I met Seb in 2000, the summer of my second year at Oxford. Lara and I had been there long enough to stop feeling green and naive and not long enough for responsibility to loom large: no exams all year, or at least none that counted officially, and no requirement to think about jobs until the third year. Our tutors felt it was a good year to bed down the solid groundwork for the following exam year. We thought it was a good year to bed down in actual bed after late nights clubbing.
The favorite summer pastime was ball-crashing. Unthinkable now—to dress up in black tie and sneak into an event without paying, to avail oneself of everything on offer just for a lark. But it was a lark; no one made the connection with stealing that would be my first thought now. Perhaps I've spent too much time thinking about the law now, or not enough back then. Anyway, the point was never the ball itself, those were always more or less the same—perhaps a better band at one, or shorter bar queues at another, but the same basic blueprint every time. No, the point was the breaking in: the thrill of beating the security teams, and getting away with it. The high of that was worth far more than the illicitly obtained alcohol.
The night I met Seb the target was Linacre Ball. Linacre isn't the richest Oxford college, and it isn't the largest; there was no reason to think the ball would be particularly good. The only distinguishing feature was that Linacre is a graduate college: right there lay the challenge. Them against us, graduates against undergraduates, security team against students. Drunken students at that, due to the pre-ball-crashing council-of-war at one of the student houses that lay across the sports field from Linacre, where cheap wine was flowing freely. I remember going to the toilet and tripping on my high heels; I'd have crashed headlong into a wall if it hadn't been for unknown hands catching and righting me. It occurred to me then that we'd better go before we were all too smashed to cross the field, let alone scale the walls surrounding the college.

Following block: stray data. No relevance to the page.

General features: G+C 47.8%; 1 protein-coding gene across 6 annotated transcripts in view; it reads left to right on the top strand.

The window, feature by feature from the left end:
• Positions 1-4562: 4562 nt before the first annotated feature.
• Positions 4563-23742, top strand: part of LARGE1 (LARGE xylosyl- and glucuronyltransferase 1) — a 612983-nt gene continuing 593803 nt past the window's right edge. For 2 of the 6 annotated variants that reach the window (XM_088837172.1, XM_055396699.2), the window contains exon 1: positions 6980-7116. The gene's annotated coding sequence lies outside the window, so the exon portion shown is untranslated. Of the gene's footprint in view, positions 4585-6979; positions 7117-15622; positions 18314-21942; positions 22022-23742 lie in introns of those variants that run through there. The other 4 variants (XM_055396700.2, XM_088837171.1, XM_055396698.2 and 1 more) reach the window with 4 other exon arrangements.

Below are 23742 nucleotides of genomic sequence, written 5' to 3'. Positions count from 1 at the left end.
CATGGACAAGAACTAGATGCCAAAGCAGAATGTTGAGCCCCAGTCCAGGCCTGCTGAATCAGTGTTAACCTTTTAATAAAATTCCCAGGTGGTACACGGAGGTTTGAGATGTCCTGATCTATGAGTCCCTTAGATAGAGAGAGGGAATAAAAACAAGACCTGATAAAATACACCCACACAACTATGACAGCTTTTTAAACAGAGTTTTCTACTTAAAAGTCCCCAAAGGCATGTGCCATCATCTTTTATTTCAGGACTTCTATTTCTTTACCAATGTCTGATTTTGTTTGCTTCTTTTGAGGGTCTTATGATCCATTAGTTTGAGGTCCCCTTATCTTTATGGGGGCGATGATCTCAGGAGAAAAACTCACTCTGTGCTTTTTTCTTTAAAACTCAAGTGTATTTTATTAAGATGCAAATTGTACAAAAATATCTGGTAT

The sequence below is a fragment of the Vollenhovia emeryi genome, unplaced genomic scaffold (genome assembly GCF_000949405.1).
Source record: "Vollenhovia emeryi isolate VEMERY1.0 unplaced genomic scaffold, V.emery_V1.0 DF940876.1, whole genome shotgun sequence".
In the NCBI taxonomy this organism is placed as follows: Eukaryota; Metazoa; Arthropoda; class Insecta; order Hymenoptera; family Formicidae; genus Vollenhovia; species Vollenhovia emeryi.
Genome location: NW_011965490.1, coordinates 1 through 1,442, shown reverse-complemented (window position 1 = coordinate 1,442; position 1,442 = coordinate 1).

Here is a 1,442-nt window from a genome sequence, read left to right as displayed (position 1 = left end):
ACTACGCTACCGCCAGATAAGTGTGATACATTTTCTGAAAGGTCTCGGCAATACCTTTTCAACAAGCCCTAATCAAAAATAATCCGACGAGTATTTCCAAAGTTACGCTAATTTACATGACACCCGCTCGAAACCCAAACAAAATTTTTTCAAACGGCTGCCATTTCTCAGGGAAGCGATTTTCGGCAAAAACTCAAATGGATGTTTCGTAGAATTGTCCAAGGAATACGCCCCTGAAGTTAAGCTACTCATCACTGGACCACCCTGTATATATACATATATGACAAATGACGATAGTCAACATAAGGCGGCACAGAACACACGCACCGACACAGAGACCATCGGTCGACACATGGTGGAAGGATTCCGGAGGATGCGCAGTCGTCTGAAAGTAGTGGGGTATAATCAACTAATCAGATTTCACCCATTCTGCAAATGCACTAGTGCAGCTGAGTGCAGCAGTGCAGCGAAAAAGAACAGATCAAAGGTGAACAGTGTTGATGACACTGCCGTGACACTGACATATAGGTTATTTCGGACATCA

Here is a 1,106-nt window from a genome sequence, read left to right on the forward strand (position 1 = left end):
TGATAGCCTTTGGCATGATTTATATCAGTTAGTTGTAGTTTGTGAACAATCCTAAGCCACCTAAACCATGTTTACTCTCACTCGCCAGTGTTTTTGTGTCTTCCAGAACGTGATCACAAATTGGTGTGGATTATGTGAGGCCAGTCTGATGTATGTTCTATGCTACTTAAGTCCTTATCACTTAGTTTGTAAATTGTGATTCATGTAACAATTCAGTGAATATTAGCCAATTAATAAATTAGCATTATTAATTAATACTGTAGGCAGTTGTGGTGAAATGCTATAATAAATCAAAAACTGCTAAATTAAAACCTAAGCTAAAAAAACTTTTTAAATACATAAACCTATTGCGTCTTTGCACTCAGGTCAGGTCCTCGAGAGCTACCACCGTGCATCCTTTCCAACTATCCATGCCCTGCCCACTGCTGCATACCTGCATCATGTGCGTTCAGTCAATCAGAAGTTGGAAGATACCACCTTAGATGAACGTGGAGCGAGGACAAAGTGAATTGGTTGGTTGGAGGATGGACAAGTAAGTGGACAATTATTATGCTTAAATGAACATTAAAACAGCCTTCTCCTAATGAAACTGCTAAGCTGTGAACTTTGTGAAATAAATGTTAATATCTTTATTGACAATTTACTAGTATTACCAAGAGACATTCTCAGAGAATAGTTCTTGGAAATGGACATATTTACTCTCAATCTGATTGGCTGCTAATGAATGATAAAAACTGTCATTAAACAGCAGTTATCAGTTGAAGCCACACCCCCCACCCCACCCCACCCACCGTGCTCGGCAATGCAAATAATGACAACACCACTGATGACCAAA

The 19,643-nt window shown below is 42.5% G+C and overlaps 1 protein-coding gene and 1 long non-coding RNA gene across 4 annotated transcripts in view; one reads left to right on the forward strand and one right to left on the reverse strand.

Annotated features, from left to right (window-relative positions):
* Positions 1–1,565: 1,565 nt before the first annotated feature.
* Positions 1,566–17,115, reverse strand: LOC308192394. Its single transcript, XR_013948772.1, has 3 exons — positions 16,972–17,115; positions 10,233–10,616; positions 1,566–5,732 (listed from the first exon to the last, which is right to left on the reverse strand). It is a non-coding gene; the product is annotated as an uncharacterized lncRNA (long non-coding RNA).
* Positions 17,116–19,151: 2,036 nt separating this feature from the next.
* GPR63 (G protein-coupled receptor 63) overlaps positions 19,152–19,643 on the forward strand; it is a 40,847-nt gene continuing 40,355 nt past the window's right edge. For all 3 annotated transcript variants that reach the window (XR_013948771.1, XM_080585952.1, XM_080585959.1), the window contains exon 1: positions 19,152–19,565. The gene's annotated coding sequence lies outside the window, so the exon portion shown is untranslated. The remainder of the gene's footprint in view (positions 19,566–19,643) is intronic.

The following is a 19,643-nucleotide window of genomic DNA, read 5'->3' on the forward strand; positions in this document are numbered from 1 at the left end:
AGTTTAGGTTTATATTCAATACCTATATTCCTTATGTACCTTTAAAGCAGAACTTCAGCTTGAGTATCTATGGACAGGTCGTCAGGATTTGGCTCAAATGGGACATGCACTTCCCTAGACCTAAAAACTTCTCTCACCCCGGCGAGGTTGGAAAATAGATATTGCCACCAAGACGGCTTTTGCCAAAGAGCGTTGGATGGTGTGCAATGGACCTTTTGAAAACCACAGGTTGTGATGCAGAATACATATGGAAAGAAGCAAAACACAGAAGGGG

And then we were going, streaming out of the new-build house to congregate on the sports field. The darkness was periodically split by flashing lights from the college some two hundred meters away, the grass fleetingly lit too emerald green to be believable whilst the rugby goalposts threw down shadows that stretched the entire length of the field. Someone was giving orders in a military fashion that set Lara off into a fit of giggles as she stumbled and clutched my forearm. I glanced round and realized in surprise that there must be thirty or forty of us ready to storm the college. Lara and I found ourselves split into a subgroup with barely anyone we knew. It was hard to tell in the dark, but at least two of them were men with definite potential. Lara's smile notched up a few watts as she turned her attention to them.
But there wasn't enough time for her to work her magic—we were off. It was sheer numbers that made the plan work. We went in waves, ten or so at a time in a headlong dash across the field—how did we run in stilettos? I cannot think but I know we managed it. Come to that, how did Lara make it across without ripping her skintight dress? Mine ended up hiked high, dangerously close to my crotch. I remember the adrenaline coursing through my veins with the alcohol; the battle cries and the shrieks around me; the fractured picture when the lights flashed of black-tie-clad individuals in full flight. Lara and I huddled at the base of the wall of Linacre College, trying to get our breath through helpless giggles. That was probably why we got in: the security team were too busy dealing with the first bunch that surged the wall. I lost track of Lara as we awkwardly climbed the wall, hopelessly hindered by utterly inappropriate clothing and footwear. As I reached the top a hand stretched down from broad shoulders to help me. I caught a glimpse of gleaming white teeth beneath a remarkably hooked nose, topped by wayward dark hair. I grasped the proffered hand and felt myself yanked unceremoniously upright just as the lights flared, leaving me temporarily blinded, blinking awkwardly on the top of the wall as I tried to thank my helper and regain my footing and eyesight.
"Jump!" someone called below, barely audible above the music. "I'll catch you."
I looked across at the stranger on the wall with me. He nodded, gesturing to the black-tie-clad individual below. As the lights flashed obligingly I looked down into a pair of spectacular blue eyes: Seb. Of course it was Seb.
I jumped. He caught me.